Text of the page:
Press Room: Tax Release
Nebraska Supreme Court Strikes Down the Department of Revenue’s Interpretation of Manufacturing Exemption
The Nebraska Supreme Court has recently issued a ruling that will result in the expansion of the state's sales tax exemption for equipment used in manufacturing. In Kerford Limestone Co. v. Nebraska Department of Revenue (DOR), No. S-13-035, the Nebraska Supreme Court struck down the DOR’s interpretation that the exemption only applies to equipment used for manufacturing for more than 50% of its use. As such, this ruling may entitle Nebraska taxpayers to refunds of sales/use tax on similar purchases.
The equipment in question was used to maintain the road leading into the limestone quarry and to maintain inventory stock piles of limestone. The DOR’s position was that maintenance of the road was not manufacturing and therefore, did not qualify for the exemption. The company argued that the same equipment was also used to maintain stock piles of rocks the company had in its inventory that it sold. The high court agreed with the taxpayer that the equipment’s use in inventory stockpile areas was indeed a manufacturing use, saying that whether the use was labeled as cleaning or loss prevention, the equipment maintained the integrity of the product produced by the company.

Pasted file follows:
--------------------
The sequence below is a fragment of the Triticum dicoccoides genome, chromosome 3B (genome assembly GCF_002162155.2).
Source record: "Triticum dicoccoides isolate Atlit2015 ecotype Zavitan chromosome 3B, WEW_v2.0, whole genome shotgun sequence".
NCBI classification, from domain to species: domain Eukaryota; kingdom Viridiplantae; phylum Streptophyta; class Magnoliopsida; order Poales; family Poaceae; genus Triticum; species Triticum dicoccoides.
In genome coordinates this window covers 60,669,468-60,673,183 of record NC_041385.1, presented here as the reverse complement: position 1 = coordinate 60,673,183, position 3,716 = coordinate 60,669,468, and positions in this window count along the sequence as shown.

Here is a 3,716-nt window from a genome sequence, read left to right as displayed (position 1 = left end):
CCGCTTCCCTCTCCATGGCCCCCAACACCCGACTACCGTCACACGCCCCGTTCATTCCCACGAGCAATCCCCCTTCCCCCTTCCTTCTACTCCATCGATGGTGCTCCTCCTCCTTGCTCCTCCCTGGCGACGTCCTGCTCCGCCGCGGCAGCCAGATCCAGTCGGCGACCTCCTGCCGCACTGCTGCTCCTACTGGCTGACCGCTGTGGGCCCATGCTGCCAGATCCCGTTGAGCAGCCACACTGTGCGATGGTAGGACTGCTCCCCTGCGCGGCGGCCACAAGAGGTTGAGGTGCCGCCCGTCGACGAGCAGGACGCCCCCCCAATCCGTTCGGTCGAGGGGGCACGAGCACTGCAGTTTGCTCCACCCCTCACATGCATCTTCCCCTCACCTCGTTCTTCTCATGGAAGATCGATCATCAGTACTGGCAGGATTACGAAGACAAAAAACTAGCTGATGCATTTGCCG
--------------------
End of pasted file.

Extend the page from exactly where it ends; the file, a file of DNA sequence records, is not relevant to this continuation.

Further, the court rejected the DOR’s interpretation requiring that manufacturing equipment must be used greater than 50% in manufacturing in order qualify for the exemption, indicating that the limitation was not supported by the statutory language. Generally, language such as “primarily” or “predominately” used in manufacturing must be present within the statute in order for such an interpretation to be supported. The statutory exemption provides that sales and use taxes shall not be imposed on the gross receipts from the sale, lease or rental and the storage, use, or other consumption in this state of manufacturing machinery and equipment. The statutory definition of machinery and equipment requires that it be used in manufacturing by a person in the business of manufacturing. The court declared that, since no language existed in the statute supporting any time requirement of use of equipment in manufacturing to qualify for the exemption, the DOR’s ruling limiting the exemption on that basis was invalid.
Therefore, given that no time-based qualifications are imposed upon the uses of equipment in the statutory definitions, any amount of use in manufacturing is sufficient to qualify for the exemption. As such, businesses that relied on the DOR’s 50% use rule in making sales/use tax determinations on purchases of manufacturing equipment, as a regular course of business, may be entitled to a refund. Likewise, any taxpayer who agreed to assessments of additional tax under audit for exceptions related to purchases of equipment used in manufacturing that did not meet the 50% use rule may also be entitled to a refund provided that the statute of limitations is still open on the audit periods.
WTAS professionals can assist taxpayers with reviewing sales/use tax paid on purchases of equipment used in manufacturing, quantifying potential refunds, preparing amended tax returns and/or filing claims for refund of tax with the DOR or with suppliers to obtain refunds of any overpaid Nebraska sales/use tax.